New Concepts of Cultural Exchange
The present debates about colonialism, racism and restitution also influence the work of the Goethe-Institut. Its Secretary-General Johannes Ebert explains how the cultural work of the Goethe-Institut has changed over the past few decades.
By Johannes Ebert, Secretary-General of the Goethe-Institut
Bénédicte Savoy’s point hit home at the very end: It was in March 2019 in the conference room of the Musée des Civilisations Noires in Dakar, Senegal, newly built with funds from China. Savoy was reporting about her latest research on the history of the restitution of cultural assets from German museums to Africa. In the early 1980s, then Minister of State in the Foreign Office, Hildegard Hamm-Brücher, announced the first returns by the Federal Republic of Germany in the Süddeutsche Zeitung. These plans were then put on hold with the change of government in 1982 and later no longer pursued. The impetus for Bénédicte Savoy’s investigation was a letter to the editor referring to Hamm-Brücher: Under the heading “Send cultural assets back to the jungle?” the writer clearly rejected the return of the art objects, justifying his stance with his concern for the safety of the objects and the reference that there are significantly fewer exhibition pieces from the “peoples of the Third World” in European museums than from other regions of the world. The writer of this letter to the editor from the early 1980s was the head of a Goethe-Institut in Africa.
A lot has happened since then. But the intense debate about German colonialism has only really picked up speed in recent years. In Germany, it was sparked in particular by French President Emmanuel Macron’s announcement that African cultural assets from French museums would be returned and by the various discussions about the future direction of the Humboldt Forum. The role of Germany as a colonial power and issues of restitution have been the focus of numerous conferences. The remains of African ancestors, but also the first cultural assets have been returned. The restitution process has commenced. Coming to terms with colonialism was also prominently included in three parts of the coalition agreement of Germany’s governing parties.
Moving away from presentation towards cooperation and co-productionThe Goethe-Institut has also developed and changed in its programmatic cultural work and in its self-image over the past decades. In the 1950s and 1960s, its focus was on presenting cultural life in the young democratic Federal Republic abroad, with the additional aim of being accepted back into the international community after a terrible war and the Holocaust. But since the 1970s, its understanding of partnership-based cultural cooperation has evolved. This programme work, conceptually related to Germany and based on bilateral or European cooperation, is committed to dialogue and is today strongly characterised by concepts such as cooperation and co-production.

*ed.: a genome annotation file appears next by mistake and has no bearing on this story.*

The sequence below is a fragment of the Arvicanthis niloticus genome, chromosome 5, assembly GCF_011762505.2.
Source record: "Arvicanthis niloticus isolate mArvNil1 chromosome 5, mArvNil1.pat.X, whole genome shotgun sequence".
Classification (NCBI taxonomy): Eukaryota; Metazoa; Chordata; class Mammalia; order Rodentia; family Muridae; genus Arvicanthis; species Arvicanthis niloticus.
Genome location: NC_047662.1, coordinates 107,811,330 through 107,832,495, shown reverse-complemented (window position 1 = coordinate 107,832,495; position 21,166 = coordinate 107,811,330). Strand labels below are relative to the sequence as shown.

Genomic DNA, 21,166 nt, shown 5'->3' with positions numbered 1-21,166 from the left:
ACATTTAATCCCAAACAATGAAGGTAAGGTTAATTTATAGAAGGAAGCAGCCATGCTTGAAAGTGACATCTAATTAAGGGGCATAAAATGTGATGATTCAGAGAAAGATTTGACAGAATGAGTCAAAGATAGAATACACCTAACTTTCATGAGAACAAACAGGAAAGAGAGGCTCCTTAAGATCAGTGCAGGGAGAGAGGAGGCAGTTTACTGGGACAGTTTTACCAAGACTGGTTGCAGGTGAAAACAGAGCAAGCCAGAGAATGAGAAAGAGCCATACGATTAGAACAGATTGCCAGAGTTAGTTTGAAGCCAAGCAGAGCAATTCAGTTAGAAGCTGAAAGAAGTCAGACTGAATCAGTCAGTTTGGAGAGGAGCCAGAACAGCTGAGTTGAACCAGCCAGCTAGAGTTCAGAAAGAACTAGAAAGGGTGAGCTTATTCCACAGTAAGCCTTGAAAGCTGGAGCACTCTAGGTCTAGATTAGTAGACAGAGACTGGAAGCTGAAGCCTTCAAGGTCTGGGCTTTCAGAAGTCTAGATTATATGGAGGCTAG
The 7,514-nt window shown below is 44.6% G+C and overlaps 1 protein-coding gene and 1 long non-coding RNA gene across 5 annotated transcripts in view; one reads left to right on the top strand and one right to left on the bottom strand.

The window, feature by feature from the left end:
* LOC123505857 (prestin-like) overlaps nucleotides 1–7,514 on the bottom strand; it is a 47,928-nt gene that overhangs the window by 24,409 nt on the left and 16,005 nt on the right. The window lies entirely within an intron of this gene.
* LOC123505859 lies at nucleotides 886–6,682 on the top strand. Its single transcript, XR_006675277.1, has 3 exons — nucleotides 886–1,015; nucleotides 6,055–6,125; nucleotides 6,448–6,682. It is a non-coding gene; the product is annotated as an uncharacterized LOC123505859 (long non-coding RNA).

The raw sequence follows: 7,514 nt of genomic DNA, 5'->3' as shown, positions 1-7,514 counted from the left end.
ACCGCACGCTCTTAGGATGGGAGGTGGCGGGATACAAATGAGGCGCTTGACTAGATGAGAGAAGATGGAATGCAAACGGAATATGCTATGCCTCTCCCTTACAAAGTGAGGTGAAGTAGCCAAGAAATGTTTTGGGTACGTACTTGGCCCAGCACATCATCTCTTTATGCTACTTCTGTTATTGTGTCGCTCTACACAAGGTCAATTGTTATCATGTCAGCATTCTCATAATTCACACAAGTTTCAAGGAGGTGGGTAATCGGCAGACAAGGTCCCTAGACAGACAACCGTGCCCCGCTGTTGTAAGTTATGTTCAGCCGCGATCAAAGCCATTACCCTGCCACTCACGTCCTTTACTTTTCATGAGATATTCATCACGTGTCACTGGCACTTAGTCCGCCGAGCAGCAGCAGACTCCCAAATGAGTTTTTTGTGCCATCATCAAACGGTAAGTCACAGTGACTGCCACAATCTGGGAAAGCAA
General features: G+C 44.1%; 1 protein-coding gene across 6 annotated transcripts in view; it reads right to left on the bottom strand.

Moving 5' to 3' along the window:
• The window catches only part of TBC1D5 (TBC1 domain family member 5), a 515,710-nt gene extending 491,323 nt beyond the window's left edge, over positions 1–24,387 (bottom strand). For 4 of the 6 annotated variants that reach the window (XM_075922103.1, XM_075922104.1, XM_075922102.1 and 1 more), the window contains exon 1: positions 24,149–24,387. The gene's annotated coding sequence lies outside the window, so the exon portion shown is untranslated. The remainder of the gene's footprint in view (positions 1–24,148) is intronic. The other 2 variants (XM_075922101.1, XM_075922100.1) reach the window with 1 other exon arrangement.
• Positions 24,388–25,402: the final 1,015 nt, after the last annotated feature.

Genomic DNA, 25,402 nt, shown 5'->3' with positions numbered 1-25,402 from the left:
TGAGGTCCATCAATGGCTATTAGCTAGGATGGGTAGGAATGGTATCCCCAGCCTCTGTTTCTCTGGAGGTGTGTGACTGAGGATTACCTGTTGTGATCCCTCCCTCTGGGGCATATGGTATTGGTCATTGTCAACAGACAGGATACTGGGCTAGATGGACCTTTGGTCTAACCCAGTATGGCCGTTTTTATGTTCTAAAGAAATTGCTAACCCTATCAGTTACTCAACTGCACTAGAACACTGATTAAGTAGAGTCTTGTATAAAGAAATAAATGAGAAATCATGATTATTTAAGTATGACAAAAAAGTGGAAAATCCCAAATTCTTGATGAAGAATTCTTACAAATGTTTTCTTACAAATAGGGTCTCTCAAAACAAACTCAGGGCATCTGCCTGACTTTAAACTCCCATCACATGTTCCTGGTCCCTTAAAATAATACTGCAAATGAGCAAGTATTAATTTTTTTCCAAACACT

The local Goethe-Instituts are working to openly discuss the era of colonisation and the decolonisation process, therefore also making the dark times of German colonialism an issue. As a critical voice at the New Ethics for Museums in Transitions conference in March of this year in Dar-es-Salam pointed out, a few years ago the institute initially had difficulties supporting a theatre production on the Maji Maji uprising against German colonial rule in Tanzania. But today, these topics are explicitly being addressed by the Goethe-Institut in conferences and art projects. As in every earnest process of reappraisal, this is sometimes painful. However, it is a fundamental human experience that remembering together, which can be painful and conflict-prone in different ways for both sides, is an indispensable prerequisite for moving forward together.